Origin and Timing of Dogs in North America*
Recent genetic evidence indicates that dogs were likely domesticated from a wolf ancestor some 17,000 years before the present (YBP) in Europe or East Asia, and were widespread in the Siberian-Bering Land Bridge area from 16,000 to 12,000 YBP. It now appears that dogs were not domesticated in North America and that there were two or possibly three different introductions to the Americas. Dogs may have accompanied Paleoindian peoples to North America 13,500 YBP, but the evidence for this is lacking. The earliest domestic dogs recovered at North American archaeological sites were found as burials at two sites in the lower Illinois River Valley, Stilwell II and Koster. Radiocarbon dates indicate that these dogs date to the Early Archaic period about 10,000 YBP. Both dogs were medium-sized animals that weighed about 30 pounds. Later domestic dogs (possibly from a different and later migration) on the Great Plains and the far north could weigh 100 pounds or more and probably served as pack animals and sledge dogs.
Functions of Dogs
Native peoples of the Americas, including those in Wisconsin, had a close relationship with the domestic dog (Canis familiaris). In the early historic era, dogs were numerous at Native villages and served many functions– as alarm systems watching for human or non-human intruders, as pack animals, and as aids in hunting. Generally they weren’t intentionally fed; instead they scavenged refuse and stored nutrients by eating animal and plant debris humans wouldn’t consume. Dogs also served as a food source in some rituals (dog feast) or emergencies. They could also be a source of warmth during cold winter weather (the phrase “three dog night” is said to refer to indigenous Australian people sleeping with three dogs on cold nights).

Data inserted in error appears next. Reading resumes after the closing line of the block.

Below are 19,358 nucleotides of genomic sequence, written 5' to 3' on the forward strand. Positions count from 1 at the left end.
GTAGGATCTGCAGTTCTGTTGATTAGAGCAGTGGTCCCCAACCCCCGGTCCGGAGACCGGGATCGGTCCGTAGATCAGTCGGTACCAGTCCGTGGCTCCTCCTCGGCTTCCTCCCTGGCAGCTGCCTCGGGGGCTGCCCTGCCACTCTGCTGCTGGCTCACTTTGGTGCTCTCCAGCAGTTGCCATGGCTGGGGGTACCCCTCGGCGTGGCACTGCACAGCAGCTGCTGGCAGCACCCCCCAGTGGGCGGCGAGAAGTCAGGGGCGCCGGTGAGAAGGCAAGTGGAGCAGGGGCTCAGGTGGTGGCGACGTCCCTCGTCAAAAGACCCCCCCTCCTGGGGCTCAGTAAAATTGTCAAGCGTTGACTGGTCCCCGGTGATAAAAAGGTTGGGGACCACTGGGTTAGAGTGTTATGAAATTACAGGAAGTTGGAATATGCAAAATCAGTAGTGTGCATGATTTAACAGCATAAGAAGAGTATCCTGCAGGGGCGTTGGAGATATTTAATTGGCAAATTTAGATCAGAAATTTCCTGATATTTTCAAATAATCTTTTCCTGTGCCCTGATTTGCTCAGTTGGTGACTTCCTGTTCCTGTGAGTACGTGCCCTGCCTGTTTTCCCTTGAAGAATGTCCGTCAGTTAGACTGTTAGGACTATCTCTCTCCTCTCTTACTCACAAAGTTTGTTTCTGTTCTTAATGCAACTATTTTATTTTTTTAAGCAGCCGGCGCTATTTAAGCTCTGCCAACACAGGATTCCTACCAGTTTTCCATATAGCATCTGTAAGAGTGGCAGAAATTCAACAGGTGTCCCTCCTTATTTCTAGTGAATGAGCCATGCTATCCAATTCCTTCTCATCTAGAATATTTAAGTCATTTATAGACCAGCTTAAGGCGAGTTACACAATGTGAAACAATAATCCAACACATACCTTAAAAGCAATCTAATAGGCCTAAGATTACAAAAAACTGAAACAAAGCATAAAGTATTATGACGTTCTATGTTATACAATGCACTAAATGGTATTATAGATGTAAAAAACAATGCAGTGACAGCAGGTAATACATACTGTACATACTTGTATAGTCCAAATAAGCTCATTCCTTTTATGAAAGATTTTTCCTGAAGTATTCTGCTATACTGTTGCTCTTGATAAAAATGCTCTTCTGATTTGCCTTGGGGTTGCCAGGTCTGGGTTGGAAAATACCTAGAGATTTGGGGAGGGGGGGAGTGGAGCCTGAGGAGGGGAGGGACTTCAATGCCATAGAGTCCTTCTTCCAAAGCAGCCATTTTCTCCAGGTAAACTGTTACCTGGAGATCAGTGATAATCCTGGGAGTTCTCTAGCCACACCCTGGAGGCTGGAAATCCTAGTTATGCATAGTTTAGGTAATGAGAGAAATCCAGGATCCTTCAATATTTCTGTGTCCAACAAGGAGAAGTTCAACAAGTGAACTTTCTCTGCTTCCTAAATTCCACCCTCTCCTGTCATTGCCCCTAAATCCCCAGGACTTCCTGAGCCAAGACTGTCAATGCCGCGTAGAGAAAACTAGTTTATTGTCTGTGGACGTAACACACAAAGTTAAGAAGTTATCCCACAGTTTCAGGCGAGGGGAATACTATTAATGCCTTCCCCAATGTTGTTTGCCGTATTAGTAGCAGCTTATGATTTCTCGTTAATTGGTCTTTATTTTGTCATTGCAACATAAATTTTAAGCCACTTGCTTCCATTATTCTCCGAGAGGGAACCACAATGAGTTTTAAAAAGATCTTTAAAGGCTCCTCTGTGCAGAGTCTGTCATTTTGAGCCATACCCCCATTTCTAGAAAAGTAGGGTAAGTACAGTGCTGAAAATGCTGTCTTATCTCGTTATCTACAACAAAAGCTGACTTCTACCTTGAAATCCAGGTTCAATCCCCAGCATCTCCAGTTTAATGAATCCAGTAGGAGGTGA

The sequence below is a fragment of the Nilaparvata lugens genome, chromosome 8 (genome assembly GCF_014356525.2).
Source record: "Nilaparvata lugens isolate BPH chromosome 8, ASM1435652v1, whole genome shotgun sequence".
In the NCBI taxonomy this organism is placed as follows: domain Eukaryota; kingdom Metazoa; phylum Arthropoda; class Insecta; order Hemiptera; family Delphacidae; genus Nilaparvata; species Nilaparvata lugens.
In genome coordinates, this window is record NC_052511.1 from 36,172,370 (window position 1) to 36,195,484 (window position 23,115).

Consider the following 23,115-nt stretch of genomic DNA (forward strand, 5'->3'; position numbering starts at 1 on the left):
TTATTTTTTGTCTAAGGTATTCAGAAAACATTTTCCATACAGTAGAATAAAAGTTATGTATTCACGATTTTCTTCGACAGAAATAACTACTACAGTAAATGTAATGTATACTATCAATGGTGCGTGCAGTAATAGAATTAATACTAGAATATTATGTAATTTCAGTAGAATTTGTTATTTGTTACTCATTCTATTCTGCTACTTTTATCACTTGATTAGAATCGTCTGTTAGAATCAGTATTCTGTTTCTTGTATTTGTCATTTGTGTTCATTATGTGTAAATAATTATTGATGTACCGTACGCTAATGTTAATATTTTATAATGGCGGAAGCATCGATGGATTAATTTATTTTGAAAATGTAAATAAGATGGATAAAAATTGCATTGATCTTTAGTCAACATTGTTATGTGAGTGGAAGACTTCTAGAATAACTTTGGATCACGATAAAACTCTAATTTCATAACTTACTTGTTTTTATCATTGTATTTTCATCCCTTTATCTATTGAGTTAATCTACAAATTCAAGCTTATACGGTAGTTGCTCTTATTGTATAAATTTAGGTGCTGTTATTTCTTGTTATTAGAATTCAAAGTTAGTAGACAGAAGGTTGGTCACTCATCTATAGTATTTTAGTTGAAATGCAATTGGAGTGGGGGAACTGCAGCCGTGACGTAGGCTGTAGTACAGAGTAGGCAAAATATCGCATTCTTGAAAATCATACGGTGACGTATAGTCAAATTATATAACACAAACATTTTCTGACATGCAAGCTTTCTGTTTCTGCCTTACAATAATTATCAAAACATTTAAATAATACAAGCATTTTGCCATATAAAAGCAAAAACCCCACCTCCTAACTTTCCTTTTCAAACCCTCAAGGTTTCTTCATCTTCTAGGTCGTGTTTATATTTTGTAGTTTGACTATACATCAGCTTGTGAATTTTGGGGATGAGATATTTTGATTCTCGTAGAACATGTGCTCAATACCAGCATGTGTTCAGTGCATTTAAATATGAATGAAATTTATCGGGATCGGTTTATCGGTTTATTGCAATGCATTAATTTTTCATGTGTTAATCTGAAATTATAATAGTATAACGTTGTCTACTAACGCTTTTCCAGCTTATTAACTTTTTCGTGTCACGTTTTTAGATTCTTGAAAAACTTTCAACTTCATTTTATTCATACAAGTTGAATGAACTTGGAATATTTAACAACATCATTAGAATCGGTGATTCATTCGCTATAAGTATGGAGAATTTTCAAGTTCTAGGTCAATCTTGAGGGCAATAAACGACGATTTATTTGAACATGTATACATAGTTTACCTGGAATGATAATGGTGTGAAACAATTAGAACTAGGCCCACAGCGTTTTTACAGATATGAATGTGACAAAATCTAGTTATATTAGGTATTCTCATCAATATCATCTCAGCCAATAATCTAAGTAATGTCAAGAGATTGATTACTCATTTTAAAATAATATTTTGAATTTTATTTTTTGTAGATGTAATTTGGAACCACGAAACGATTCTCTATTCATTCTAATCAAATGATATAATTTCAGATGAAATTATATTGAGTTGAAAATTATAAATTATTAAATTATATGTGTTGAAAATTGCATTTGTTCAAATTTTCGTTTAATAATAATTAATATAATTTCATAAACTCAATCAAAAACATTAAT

Evidence of Dogs in La Crosse and western Wisconsin
Late precontact Oneota sites in the La Crosse area often have evidence for the presence of dogs. Skulls and mandibles of domestic dogs are found at many Oneota sites, and the skulls often exhibit “pool-cue” fractures indicating that the animal was intentionally dispatched. Cut marks on the mandible and long bones indicate butchering for consumption. Other animal bones found in refuse at the sites often show gnawed edges and tooth punctures presumed to be from scavenging dogs. Pictured are a bird bone (coracoid)(top), a cranial bone (pharyngeal arch) from a freshwater drum fish (lower left), and a lower jaw (dentary) of a buffalo fish (lower right) that were probably scavenged by dogs. When dogs ingested bone fragments, their digestive acids left them smooth and pitted when they were redeposited.
The presence or absence of dog burials varies greatly through time and place in ancient Native American societies. No dog burials have been found at La Crosse area sites, yet in other areas, such as at Archaic sites on the Green River in Kentucky, dogs were often buried separately or with humans, and were sometimes accompanied with artifacts made by humans. One of the few dog burials reported in western Wisconsin was found in a Late Woodland mound (Mound 65 of the Raisbeck Group in Grant County).
Perri, Angela, and others
2019 New Evidence of the Earliest Domestic Dogs in the Americas. American Antiquity 84(1):68-87.
(Entry by Dr. James Theler)